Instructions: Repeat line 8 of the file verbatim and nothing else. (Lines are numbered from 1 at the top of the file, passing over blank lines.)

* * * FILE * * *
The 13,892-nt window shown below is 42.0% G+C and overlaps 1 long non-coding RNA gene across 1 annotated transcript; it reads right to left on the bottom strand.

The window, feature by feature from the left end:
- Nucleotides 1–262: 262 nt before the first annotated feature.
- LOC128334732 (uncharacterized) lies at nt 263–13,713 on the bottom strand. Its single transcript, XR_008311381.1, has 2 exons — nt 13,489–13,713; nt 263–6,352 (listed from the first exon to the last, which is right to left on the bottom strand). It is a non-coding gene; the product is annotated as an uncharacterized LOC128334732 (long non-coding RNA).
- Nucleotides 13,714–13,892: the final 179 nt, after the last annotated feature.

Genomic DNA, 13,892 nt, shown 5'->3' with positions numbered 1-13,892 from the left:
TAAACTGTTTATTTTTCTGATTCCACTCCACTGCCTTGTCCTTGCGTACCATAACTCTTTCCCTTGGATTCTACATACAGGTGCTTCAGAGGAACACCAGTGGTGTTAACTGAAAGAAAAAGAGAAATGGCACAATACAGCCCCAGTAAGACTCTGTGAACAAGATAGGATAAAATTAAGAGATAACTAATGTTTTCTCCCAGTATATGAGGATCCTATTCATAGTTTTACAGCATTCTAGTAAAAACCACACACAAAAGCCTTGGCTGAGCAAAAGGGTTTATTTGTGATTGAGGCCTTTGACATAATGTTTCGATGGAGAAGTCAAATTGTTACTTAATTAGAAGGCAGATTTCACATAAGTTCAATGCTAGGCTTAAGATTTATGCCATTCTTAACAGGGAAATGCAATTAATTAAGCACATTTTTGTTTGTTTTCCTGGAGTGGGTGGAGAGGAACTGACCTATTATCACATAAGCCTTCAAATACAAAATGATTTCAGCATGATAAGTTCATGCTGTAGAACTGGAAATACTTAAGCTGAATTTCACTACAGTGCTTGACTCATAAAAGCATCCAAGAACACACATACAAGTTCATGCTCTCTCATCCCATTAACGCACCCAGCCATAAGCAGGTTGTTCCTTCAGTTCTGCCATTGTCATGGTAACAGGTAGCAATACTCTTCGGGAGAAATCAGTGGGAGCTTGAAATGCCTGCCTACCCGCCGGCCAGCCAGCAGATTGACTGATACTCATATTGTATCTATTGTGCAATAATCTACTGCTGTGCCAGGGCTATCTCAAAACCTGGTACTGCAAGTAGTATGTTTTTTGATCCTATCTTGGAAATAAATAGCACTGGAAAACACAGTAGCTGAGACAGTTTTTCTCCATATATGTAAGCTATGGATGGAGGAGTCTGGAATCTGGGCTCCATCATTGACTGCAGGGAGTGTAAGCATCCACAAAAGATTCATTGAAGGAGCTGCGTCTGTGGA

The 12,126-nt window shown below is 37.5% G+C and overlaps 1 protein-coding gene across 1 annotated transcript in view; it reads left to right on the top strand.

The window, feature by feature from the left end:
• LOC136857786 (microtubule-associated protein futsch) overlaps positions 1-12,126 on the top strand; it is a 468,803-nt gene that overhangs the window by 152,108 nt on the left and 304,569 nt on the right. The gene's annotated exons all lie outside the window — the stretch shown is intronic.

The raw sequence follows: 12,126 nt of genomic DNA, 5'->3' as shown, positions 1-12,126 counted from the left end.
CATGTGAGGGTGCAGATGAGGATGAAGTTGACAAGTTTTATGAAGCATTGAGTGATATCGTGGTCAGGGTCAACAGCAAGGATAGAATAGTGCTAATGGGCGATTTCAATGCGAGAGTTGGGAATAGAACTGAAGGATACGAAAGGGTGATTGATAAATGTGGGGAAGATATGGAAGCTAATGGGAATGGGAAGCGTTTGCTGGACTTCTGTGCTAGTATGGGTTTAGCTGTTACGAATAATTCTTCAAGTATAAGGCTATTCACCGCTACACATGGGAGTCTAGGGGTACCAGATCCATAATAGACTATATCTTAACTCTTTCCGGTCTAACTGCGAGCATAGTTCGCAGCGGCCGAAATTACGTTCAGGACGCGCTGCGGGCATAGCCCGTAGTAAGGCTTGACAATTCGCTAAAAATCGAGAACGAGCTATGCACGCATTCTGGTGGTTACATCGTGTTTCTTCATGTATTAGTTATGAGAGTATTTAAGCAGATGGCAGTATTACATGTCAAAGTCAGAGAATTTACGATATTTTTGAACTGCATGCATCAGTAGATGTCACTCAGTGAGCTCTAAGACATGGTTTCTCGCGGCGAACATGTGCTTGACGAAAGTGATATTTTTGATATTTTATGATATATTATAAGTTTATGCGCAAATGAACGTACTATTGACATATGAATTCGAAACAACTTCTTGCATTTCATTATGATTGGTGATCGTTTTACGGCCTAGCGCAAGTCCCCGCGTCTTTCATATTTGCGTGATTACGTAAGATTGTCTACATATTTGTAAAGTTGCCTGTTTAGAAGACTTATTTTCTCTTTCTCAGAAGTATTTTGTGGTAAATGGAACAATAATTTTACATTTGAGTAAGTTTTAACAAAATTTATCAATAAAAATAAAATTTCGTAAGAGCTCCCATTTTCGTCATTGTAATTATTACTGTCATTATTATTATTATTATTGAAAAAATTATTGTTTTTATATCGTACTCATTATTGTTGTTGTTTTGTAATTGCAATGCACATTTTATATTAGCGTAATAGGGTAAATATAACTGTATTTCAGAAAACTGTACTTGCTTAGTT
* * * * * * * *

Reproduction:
The 12,126-nt window shown below is 37.5% G+C and overlaps 1 protein-coding gene across 1 annotated transcript in view; it reads left to right on the top strand.